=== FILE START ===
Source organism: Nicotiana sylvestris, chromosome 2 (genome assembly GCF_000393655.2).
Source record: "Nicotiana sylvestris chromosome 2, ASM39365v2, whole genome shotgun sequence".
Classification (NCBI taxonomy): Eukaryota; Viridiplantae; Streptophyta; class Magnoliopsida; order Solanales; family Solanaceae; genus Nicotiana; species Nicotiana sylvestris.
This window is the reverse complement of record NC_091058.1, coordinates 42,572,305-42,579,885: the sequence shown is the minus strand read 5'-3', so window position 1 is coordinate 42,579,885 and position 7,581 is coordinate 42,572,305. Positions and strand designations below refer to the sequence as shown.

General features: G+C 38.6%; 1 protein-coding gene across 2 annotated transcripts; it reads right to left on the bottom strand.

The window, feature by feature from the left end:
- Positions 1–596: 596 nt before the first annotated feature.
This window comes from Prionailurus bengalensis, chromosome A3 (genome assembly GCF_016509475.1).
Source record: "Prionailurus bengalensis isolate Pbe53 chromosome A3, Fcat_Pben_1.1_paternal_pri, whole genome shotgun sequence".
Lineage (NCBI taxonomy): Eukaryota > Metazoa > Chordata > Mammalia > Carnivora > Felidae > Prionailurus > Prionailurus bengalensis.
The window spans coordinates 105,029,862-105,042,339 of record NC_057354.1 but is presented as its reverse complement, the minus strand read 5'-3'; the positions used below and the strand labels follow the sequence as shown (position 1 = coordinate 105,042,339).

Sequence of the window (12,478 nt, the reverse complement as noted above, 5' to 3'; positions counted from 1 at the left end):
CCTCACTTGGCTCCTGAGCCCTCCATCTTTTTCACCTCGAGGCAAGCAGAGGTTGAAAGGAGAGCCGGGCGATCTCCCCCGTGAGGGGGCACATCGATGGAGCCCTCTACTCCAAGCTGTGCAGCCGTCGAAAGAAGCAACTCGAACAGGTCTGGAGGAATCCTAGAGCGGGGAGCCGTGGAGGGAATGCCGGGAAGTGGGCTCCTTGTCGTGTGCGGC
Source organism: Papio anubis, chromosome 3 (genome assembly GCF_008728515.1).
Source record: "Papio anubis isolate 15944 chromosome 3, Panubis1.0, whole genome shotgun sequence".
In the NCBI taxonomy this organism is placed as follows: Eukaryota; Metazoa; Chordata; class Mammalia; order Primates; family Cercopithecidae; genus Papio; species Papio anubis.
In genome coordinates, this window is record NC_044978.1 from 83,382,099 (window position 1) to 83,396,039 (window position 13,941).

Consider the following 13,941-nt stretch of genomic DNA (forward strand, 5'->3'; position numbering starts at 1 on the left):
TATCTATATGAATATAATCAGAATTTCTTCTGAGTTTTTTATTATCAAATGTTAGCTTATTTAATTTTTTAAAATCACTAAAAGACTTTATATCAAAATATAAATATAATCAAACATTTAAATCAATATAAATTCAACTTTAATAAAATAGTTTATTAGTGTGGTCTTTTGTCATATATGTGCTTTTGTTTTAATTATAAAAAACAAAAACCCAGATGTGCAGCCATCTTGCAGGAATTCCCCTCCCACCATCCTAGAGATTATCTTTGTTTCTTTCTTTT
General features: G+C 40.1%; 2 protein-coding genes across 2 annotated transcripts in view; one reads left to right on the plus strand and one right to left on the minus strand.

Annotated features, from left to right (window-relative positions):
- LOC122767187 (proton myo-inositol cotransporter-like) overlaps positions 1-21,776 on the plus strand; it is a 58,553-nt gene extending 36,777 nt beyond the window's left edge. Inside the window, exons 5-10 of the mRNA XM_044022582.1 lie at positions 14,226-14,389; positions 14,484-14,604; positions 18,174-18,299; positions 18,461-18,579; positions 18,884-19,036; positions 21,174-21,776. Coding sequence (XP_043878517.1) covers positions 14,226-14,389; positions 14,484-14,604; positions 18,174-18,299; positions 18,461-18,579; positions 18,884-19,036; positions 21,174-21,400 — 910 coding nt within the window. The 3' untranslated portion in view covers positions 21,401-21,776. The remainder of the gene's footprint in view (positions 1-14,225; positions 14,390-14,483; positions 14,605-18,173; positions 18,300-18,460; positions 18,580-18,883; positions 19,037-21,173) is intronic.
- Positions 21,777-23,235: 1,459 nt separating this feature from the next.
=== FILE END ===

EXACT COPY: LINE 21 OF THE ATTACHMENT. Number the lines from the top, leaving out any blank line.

Annotated features, from left to right (window-relative positions):